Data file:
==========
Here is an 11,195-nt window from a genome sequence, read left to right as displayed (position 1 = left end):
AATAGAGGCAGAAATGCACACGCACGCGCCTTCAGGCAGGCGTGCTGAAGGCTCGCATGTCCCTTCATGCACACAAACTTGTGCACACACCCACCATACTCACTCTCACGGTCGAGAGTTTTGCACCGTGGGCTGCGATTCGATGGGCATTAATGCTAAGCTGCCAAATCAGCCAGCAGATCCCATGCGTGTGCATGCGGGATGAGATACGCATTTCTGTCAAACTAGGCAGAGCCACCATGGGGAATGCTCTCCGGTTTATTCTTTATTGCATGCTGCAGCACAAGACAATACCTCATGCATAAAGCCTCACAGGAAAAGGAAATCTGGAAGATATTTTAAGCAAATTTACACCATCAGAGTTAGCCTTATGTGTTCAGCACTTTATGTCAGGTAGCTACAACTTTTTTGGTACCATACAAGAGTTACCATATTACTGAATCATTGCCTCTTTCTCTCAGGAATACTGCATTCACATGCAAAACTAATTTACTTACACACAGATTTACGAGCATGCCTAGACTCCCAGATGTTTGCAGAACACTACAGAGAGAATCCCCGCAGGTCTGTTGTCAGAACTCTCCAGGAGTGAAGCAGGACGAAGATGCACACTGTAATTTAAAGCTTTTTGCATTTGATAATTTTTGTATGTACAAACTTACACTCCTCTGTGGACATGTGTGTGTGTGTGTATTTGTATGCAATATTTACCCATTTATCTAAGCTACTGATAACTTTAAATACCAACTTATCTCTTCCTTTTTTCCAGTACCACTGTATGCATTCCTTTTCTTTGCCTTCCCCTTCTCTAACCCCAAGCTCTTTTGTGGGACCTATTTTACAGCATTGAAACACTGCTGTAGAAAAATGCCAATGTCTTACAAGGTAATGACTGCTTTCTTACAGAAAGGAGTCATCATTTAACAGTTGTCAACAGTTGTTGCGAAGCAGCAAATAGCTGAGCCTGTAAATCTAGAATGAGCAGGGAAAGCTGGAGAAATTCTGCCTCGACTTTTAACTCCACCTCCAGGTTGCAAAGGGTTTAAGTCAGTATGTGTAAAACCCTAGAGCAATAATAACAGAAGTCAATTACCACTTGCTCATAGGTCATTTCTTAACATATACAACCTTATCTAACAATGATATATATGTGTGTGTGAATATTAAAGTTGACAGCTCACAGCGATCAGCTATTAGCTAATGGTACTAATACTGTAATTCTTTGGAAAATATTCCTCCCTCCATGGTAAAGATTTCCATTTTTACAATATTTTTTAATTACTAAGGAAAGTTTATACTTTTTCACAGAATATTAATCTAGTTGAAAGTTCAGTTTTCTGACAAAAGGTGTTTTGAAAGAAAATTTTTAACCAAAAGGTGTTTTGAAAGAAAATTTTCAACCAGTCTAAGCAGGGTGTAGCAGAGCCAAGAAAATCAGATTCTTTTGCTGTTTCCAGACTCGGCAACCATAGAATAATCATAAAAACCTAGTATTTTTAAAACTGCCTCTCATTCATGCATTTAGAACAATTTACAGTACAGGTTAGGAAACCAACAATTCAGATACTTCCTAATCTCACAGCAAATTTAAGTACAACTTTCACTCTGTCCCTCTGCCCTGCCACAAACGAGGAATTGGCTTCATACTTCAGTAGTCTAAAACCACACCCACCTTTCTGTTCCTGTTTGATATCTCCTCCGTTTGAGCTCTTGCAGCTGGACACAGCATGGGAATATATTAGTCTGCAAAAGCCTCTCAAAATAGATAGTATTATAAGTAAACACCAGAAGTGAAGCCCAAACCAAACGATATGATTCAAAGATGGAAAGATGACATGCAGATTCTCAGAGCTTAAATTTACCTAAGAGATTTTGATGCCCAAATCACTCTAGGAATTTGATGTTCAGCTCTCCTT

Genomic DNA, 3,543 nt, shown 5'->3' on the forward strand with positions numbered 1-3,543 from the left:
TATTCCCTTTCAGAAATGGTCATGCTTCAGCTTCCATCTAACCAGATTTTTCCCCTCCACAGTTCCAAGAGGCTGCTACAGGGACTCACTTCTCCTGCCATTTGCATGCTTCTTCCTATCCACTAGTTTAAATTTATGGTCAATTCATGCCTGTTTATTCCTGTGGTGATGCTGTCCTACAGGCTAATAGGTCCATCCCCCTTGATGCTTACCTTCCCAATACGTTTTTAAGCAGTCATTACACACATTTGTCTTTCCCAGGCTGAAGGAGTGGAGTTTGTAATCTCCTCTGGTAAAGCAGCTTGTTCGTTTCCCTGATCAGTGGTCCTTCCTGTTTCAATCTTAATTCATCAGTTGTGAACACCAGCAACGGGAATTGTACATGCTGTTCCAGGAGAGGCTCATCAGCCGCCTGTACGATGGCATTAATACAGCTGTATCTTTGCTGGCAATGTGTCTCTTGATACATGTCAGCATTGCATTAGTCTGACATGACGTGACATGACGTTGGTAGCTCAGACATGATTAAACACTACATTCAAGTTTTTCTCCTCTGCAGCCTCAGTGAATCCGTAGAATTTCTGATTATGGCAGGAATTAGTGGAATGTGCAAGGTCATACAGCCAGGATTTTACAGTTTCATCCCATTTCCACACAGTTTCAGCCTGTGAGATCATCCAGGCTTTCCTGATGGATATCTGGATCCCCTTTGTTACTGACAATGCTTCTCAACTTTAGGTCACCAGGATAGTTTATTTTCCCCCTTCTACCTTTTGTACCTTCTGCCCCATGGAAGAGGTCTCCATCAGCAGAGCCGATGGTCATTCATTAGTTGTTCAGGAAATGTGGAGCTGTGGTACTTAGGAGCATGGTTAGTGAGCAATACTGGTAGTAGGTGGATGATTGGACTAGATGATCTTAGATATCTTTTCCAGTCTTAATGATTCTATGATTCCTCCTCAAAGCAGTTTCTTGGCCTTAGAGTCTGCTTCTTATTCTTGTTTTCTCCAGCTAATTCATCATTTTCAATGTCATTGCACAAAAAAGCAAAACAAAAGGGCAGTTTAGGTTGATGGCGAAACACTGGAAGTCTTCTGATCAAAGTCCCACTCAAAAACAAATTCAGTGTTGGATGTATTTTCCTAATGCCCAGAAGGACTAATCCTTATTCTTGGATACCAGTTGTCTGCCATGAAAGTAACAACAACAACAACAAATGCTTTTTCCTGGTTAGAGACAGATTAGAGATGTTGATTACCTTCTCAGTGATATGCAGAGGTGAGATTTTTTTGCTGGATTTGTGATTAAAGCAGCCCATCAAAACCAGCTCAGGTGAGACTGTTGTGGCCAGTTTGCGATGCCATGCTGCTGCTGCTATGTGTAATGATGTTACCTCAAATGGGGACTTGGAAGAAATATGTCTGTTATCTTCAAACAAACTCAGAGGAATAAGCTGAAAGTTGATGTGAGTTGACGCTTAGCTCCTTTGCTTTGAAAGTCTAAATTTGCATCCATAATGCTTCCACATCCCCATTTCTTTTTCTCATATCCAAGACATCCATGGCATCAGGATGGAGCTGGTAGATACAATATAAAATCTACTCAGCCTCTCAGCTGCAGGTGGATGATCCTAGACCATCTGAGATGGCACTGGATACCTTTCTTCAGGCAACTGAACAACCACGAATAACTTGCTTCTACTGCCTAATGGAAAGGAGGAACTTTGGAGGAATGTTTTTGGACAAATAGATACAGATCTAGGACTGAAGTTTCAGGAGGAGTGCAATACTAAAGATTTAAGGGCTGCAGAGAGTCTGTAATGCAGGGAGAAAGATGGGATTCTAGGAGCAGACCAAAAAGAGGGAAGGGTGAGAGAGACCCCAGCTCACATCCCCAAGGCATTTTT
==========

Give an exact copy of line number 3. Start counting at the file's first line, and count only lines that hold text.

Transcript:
Genomic DNA, 3,543 nt, shown 5'->3' on the forward strand with positions numbered 1-3,543 from the left: